Thursday, October 6, 2011

Pacific coast watersheds

It's been an unfortunate year for water-related news in the U.S. There were floods up and down the Missouri River this summer. Hurricane Irene swamped the Eastern Seaboard. Tropical Storm Lee may have been less ferocious and covered less territory than Irene, but she wasn't much kinder. Associated Press reported last month that "The Army Corps of Engineers estimates it will cost more than $2 billion to repair the damage to the nation's levees, dams and riverbanks caused by this year's excessive flooding, a sum that dwarfs $150 million it currently has to make such repairs and that doesn't account for damage from Hurricane Irene or Tropical Storm Lee."

My road trip last week into Northern California and Oregon -- to Ashland's Oregon Shakespeare Festival, with detours -- provided a welcome reset to the hustle and hassle of workaday life, as road trips tend to do. I'm not usually the blogger playing Polyanna, but a lot of the places we visited featured water in its less destructive -- if no less powerful -- and stirringly beautiful aspects.

So I thought I'd share some pictures.

A neighbor recommended we stop in Redding to take a look at Santiago Calatrava's Sundial Bridge over the Sacramento River (thanks D--!). None of our photos are as comprehensive as the one included here, shared by Chad K via Flickr and used by Wikipedia, but the bridge was breathtakingly beautiful from any and all angles. The Sacramento River ran fast and strong the day we visited, giving a sense even in our (usually) summer-dry state's late September how wet a year it was even on the relatively unscathed west coast of the country.

From Redding we headed west up 299 toward MacArthur Burney Falls State Park. This recommendation came from a colleague (thanks P--!), and while we could have made it to Ashland on that first day, taking our time to make this detour was well worth it. Beyond the sheer loveliness of the falls, its mechanics render the site both a wonder and an education. Here's the thing: the watershed that feeds the falls seeps into a series of subterranean river channels beneath the forests at the foot of Burney mountain, some fifteen miles upstream. The water flows through underground layers of fragmented volcanic rock, and some of it rises to the surface less than a mile upstream of the falls. The rest of the water continues to flow underground. What you see at the falls, and in my photo at the right, are the main cataracts at the center, by which the resurfaced water cascades into the pool; and water sheeting from the cliff face on either side of the cataracts, where water that has filtered downhill through the underground basalt emerges and reunites with the surfaced stream. It's better than magic...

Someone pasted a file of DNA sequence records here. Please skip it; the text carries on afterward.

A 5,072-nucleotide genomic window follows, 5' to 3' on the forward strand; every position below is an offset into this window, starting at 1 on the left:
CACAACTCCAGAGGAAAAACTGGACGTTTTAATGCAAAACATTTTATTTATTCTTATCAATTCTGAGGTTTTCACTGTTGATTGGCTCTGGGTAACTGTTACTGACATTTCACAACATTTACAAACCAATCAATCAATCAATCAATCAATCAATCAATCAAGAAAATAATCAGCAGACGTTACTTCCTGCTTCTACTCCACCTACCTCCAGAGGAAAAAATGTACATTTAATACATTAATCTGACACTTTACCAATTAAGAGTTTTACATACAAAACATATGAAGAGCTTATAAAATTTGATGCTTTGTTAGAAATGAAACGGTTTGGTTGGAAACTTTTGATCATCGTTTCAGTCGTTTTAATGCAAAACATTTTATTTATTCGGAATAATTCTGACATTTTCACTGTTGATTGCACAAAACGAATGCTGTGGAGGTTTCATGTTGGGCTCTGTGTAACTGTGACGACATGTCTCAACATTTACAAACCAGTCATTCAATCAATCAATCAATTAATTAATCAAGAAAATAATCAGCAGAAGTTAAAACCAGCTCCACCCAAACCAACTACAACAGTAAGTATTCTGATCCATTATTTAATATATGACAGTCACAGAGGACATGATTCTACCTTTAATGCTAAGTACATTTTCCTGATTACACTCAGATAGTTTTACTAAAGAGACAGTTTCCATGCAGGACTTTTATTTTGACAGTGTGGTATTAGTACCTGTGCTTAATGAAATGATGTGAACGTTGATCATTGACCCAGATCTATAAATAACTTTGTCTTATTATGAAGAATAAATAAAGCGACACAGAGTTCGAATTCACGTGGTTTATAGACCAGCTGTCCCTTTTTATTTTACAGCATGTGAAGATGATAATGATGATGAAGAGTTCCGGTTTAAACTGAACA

On our way to Crater Lake, a day-trip between 2 Henry IV and Julius Caesar, we stopped at Ashland's Noble Coffee on E. Main St. just off the plaza (looking for great coffee in Ashland? this is the place for a quickie, and their cafe & roastary on 4th St. @ A is even better if you're a lingerer). When she heard where we were headed, the barista recommended we stop on our way up at a place called Natural Bridge, along the Rogue River. The suggestion turned out to be as excellent as the espresso that fueled our day trip. Natural Bridge is a lava tube along the Rogue River, into which the river takes a dive, travels underground for about 200 feet, then emerges again to the surface. The photo at left is the lava tube outlet, which spews 335,000 gallons of water per minute at its peak according to Forest Service signage. Fast. And cold.

Crater Lake is another wonder of water and earth. The deepest lake in the United States (1,949 feet at its maximum depth), this five-miles-across body of water was formed by the accretion of rainfall and snowmelt over the course of some seven hundred years, following a spectacular volcanic eruption about 7,700 years ago. There are no streams running in or out of the crater, the caldera in volcanic-sciences-speak. In geological time, of course,7,700 years a heartbeat ago ... which leads a visitor to muse on the fact that this titanic event, in which a vertical mile of Mt. Mazama vanished into ash and a vacated magma chamber, occurred not in some distant Precambrian eon, but while human beings looked on. From a distance, one hopes... At 150 times the quantity of ash produced by the Mount St. Helens eruption of 1980, some 5,000 square miles were covered six-inches deep by the Mt. Mazama eruption. The adjacent Pumice Desert was buried in fifty feet of ash. Big 'splosion. The lake is spectacularly blue ... photos can't do it justice. That's me, silhouetted in the foreground.

There was lots more water in the course of our six days away: a stroll along Ashland Creek, a drive along the Klamath River, a stop to hang with the pelicans at the Crescent City marina, a loop along the coast through Ft. Bragg and Mendocino, a drive up Rte. 128 through the Navarro River watershed and the Anderson Valley's rolling wine country, then the stretch that got us home, across the bay on the Richmond-San Rafael bridge.

A far cry from Vermont in the wake of Hurricane Irene. We may worry about 'The Big One' here on the Left Coast, but in the meantime we're living in a spectacularly lovely part of the world...




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3 comments:

  1. When I was little we lived near Burney Falls and visited several times.

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  2. @Glenn -- It's a majestic part of the state, and I don't know it very well at all. The falls are among the most beautiful I've ever seen.

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  3. This is a lovely spot for sure. I posted some pictures and videos I took there as well:

    Sundail Bridge at Turtle Bay, Redding, California

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